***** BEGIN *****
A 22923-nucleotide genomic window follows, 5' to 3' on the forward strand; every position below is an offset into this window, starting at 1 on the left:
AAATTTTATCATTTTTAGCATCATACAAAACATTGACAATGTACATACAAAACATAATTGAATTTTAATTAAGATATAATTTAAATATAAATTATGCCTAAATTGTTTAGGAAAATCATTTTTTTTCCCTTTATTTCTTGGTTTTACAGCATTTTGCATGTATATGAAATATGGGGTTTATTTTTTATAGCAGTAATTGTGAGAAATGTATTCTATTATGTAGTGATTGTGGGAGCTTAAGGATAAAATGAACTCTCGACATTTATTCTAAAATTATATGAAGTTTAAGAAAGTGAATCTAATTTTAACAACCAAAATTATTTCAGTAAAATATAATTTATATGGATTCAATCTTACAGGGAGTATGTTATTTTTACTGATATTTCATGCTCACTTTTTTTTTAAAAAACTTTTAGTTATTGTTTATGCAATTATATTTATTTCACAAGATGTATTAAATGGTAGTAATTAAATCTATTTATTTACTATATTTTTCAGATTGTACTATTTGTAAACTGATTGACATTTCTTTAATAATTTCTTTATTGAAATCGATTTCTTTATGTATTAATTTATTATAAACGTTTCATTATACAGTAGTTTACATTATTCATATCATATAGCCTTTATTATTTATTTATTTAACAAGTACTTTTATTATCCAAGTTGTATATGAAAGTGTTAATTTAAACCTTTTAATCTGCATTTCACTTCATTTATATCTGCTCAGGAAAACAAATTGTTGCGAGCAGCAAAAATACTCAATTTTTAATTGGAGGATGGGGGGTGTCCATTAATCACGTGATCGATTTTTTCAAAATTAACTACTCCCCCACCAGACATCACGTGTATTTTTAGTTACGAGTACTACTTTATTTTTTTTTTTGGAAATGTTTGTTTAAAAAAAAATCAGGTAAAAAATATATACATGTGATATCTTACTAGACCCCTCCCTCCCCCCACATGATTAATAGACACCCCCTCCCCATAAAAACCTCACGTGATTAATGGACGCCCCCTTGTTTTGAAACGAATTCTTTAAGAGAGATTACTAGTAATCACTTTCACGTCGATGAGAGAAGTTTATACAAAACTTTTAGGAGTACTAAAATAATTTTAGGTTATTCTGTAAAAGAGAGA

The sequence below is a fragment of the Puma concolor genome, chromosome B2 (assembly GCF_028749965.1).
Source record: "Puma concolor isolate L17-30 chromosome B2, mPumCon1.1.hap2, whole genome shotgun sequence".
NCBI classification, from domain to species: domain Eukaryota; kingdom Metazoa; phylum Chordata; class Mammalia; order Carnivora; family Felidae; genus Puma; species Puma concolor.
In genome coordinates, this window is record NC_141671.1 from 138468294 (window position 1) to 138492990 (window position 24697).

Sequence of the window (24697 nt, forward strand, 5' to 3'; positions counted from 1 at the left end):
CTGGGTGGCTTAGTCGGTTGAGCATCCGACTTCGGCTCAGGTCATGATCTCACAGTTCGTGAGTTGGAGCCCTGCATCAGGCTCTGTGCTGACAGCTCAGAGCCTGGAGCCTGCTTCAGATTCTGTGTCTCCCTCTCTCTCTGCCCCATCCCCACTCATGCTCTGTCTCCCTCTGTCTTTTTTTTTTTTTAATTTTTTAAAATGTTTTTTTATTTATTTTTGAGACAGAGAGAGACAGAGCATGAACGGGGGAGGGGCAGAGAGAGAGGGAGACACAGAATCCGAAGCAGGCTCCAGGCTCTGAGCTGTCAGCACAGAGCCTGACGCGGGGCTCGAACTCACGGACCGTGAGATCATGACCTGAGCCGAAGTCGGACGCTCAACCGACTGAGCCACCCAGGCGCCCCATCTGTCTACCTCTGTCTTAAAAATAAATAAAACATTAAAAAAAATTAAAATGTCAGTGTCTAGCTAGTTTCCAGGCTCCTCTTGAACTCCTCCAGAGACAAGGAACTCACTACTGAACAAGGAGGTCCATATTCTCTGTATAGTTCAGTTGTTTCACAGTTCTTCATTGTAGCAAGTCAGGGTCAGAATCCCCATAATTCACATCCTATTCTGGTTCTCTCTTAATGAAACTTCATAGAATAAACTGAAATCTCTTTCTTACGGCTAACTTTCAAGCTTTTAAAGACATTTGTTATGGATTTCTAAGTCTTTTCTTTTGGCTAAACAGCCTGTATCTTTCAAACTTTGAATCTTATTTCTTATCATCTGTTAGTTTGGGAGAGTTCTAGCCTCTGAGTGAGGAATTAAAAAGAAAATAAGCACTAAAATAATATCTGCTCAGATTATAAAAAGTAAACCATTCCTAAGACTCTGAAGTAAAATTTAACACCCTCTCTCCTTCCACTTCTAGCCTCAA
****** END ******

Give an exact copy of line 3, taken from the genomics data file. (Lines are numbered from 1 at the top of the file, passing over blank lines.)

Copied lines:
The sequence below is a fragment of the Puma concolor genome, chromosome B2 (assembly GCF_028749965.1).